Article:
What was a prohibition is now an invitation.

At most URC communion services today you will here an invitation often picking up phrases from John Hunter’s original. However, if you go back to the worship books you won’t often find it, yet time after time in the actual act of worship. What is more is the invite asks people to come, more and more it has stressed that it is Christ’s table not the table of any creed or sect (yes I am quoting but not sure where from).

This repeated use of this liturgical innovation has entered into the consciousness of the church-going public. It has become part of how we think of ourselves. I have seen it quoted in theological debate as well as during worship.  It has been picked up by lay preachers as a key element of worship. Most people’s understanding of the rubrics of communion come from this and not from the dry rules that technically govern such things. If a congregation of whatever tradition has some sort of an open table, I suspect this working in the background. The genie is out of the bottle, the tables have become open, I suspect no-one can put it back, however, much any tradition tries to apply the rules. This all because a Scot’s Congregationalist needed to find a way to differentiate his congregation from the Presbyterian around it!

What is holiness

In Leviticus 11:45 we read:

For I am the LORD who brought you up out of the land of Egypt to be your God. You shall therefore be holy, for I am holy.

”. This would not be problematic if it was not for 1 Peter 1:16 which quotes it. So at least one biblical writer thought it applied to Christians as well as Jews. But what does “Holy” mean. Initially it seems in context to have done with ritual purity but then Christians have a different understanding of what makes a person unclean see Matthew 15:11 and refers it to moral deeds done by a person. However I am going to suggest that we learn more about what being Holy entails if we see it as reflecting God. So what are the characteristics that seem to specifically define God as worshipped by Christians. I would suggest that chief amongst them is generous, faithful love.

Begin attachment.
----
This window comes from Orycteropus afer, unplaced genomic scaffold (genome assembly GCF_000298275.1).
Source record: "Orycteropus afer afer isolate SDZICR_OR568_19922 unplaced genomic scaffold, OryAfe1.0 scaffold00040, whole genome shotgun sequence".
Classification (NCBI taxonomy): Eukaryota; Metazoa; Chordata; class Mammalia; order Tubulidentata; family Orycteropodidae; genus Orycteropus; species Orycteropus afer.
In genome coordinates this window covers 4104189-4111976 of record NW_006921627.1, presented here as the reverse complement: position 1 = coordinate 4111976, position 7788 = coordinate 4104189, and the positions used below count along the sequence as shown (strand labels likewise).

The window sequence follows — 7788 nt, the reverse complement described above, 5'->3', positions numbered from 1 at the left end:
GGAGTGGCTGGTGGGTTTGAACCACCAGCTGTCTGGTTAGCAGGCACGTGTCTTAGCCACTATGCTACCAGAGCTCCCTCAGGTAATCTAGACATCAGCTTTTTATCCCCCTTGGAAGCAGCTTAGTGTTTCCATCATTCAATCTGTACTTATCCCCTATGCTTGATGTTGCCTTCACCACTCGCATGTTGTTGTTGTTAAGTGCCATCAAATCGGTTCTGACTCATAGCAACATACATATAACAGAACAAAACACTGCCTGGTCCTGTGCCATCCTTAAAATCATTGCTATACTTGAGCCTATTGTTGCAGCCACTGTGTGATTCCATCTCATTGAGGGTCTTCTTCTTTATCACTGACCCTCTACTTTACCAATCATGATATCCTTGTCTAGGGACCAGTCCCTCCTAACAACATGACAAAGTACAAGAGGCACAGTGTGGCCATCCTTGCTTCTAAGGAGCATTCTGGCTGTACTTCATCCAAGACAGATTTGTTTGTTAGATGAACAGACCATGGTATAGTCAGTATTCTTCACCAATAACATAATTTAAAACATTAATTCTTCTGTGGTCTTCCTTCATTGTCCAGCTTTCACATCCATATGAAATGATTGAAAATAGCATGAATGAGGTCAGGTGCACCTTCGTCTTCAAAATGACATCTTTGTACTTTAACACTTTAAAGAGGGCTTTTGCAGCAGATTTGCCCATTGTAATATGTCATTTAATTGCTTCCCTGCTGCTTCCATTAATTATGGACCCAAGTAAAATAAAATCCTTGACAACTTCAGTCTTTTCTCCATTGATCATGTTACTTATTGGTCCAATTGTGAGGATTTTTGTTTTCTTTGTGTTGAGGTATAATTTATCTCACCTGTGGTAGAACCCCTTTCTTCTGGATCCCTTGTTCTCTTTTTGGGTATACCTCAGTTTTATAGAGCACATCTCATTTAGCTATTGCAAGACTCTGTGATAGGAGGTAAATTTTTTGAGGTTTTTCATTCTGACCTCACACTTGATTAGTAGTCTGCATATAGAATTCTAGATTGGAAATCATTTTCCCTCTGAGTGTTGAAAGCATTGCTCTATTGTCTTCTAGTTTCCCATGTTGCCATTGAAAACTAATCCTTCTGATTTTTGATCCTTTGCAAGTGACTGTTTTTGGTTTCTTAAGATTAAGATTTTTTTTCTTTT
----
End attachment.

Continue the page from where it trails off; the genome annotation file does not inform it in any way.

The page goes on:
Generous – In some ways we need to come to terms with this. God’s love is never sensible in its generosity. God does not seem to give us what we think as practical or even what we think we would like. God is frustratingly the sort of person who decides we need a diamond ring when what we were looking for was a good night out. God is capricious and overwhelming. There is not saying what he will do, but you equally can’t be sure that he won’t permit or do something. I don’t know why, but I do know that if God’s action on the cross is what Christians claim it is, then no amount of prayer not answered can balance the books. The problem is that God is does not seem to keep account and give fairly. Generosity in this sense is not about amount its about openness. So our response needs to have some of the lack of calculation that God’s response to us does.

Faithful – There is as saying that goes “When the going gets tough, the tough get going” and that really is the core of being faithful. God has a habit of turning up in the darkest of places. He rescues Israel from Egypt not in Joseph’s day, but when they were basically slave labour. He does not decide to come in person when things in Israel are going well and turns up at the palace, he comes when Israel is occupied and gets himself killed by the occupying authorities.  Now lets be clear I don’t trust God for one moment to get me out of trouble, he may, he may not; I do trust God to be there in times of trouble.

Love – forget romantic attraction, this seems to be more positive regard. Well wishing that is followed through into practical action.If you prefer unconditional regard for all of creation and all creatures with it. Another is that God enjoys creation, much as many men enjoy hobbies, the are serious about it, often  quite nerdishly so and gain satisfaction from doing it.  God does not need creation but it flows out of the very nature of God.  That is important, God’s love comes first. The challenge for the Christian is to mirror this sort of connection back at God and onto creation. As we do it towards creation we become co-creators with God, as we do it to God we honour and enjoy him.

A Radical Welcome Eh?